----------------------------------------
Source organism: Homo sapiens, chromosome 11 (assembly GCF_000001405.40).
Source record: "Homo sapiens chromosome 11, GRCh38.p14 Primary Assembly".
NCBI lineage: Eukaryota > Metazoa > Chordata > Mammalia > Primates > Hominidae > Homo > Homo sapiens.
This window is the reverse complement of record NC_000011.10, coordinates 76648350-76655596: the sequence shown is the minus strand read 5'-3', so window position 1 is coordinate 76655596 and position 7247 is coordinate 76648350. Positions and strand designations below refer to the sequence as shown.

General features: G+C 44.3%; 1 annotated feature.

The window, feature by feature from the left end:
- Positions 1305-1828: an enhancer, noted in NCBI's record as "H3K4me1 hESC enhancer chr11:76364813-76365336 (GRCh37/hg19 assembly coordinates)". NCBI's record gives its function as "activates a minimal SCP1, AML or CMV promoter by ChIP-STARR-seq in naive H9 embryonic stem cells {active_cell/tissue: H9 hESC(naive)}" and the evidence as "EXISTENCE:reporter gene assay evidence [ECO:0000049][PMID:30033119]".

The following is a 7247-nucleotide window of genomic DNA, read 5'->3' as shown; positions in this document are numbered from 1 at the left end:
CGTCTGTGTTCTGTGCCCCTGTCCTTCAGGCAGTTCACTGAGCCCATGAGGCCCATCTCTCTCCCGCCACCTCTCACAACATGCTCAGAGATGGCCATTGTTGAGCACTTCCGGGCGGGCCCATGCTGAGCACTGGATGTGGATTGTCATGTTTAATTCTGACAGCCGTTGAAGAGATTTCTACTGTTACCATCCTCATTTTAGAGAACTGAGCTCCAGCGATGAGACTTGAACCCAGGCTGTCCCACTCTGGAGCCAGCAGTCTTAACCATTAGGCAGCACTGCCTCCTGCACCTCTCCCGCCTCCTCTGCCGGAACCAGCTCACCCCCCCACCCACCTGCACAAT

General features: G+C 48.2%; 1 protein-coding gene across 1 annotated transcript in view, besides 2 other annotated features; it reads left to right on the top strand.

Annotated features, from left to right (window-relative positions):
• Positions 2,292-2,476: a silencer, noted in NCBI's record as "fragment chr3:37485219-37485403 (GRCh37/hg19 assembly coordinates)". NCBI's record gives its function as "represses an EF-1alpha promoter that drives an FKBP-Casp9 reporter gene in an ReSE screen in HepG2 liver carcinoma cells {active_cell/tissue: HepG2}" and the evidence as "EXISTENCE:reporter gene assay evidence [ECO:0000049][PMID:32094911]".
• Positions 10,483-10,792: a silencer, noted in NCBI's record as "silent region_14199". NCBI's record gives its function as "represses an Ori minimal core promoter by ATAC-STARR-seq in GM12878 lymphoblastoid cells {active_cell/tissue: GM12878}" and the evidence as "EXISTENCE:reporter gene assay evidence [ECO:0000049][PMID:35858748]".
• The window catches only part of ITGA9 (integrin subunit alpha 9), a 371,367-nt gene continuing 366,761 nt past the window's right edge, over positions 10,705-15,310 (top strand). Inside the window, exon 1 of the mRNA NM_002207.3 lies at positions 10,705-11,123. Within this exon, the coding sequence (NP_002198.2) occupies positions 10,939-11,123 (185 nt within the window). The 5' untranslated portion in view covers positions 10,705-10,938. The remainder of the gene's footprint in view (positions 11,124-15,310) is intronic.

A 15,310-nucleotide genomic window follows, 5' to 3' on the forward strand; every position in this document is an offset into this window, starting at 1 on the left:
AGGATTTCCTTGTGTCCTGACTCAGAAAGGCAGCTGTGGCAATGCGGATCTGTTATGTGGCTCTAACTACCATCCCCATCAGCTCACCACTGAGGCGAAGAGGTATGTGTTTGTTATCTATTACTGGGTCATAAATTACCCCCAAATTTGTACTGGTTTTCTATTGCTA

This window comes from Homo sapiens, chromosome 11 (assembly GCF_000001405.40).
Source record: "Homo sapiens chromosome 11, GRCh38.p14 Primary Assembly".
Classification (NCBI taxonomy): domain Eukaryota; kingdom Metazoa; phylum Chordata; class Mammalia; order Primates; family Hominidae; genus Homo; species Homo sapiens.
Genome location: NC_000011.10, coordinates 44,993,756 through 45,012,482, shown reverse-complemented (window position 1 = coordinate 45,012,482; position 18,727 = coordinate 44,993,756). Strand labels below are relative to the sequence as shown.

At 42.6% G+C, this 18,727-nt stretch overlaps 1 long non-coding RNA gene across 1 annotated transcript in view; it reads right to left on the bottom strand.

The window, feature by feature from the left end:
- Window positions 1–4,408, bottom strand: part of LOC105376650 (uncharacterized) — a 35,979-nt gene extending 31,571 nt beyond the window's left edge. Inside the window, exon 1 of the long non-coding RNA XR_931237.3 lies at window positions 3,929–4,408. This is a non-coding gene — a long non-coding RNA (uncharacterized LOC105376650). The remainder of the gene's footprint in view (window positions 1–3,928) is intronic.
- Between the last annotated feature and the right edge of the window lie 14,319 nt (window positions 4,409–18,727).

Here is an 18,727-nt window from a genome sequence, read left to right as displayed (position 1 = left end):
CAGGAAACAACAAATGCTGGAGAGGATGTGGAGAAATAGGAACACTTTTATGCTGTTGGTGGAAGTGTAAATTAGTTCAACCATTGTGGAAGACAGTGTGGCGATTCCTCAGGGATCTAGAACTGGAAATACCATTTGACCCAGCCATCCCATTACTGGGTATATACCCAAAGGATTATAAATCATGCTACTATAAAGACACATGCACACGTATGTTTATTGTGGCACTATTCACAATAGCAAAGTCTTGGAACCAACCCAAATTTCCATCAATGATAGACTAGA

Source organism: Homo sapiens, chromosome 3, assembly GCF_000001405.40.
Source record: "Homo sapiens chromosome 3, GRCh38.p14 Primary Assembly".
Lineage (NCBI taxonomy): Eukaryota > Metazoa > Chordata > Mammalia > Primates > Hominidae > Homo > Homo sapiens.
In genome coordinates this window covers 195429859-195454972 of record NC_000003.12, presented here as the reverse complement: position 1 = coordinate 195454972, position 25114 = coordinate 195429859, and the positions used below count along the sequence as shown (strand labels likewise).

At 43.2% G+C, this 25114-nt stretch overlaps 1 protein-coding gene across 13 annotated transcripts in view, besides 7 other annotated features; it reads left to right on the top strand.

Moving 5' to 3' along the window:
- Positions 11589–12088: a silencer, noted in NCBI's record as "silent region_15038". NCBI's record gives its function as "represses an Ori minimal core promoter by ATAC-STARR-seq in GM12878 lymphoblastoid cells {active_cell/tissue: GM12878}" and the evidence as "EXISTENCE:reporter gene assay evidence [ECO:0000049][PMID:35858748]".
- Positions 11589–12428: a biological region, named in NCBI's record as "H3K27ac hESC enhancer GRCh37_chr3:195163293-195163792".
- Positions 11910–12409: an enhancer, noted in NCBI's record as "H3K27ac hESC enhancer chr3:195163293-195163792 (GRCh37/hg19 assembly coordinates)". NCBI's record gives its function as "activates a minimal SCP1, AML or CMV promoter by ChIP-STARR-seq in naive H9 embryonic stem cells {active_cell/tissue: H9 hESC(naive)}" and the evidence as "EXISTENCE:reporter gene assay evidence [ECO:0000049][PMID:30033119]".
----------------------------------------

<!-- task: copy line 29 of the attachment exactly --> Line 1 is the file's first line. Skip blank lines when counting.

Lineage (NCBI taxonomy): Eukaryota > Metazoa > Chordata > Mammalia > Primates > Hominidae > Homo > Homo sapiens.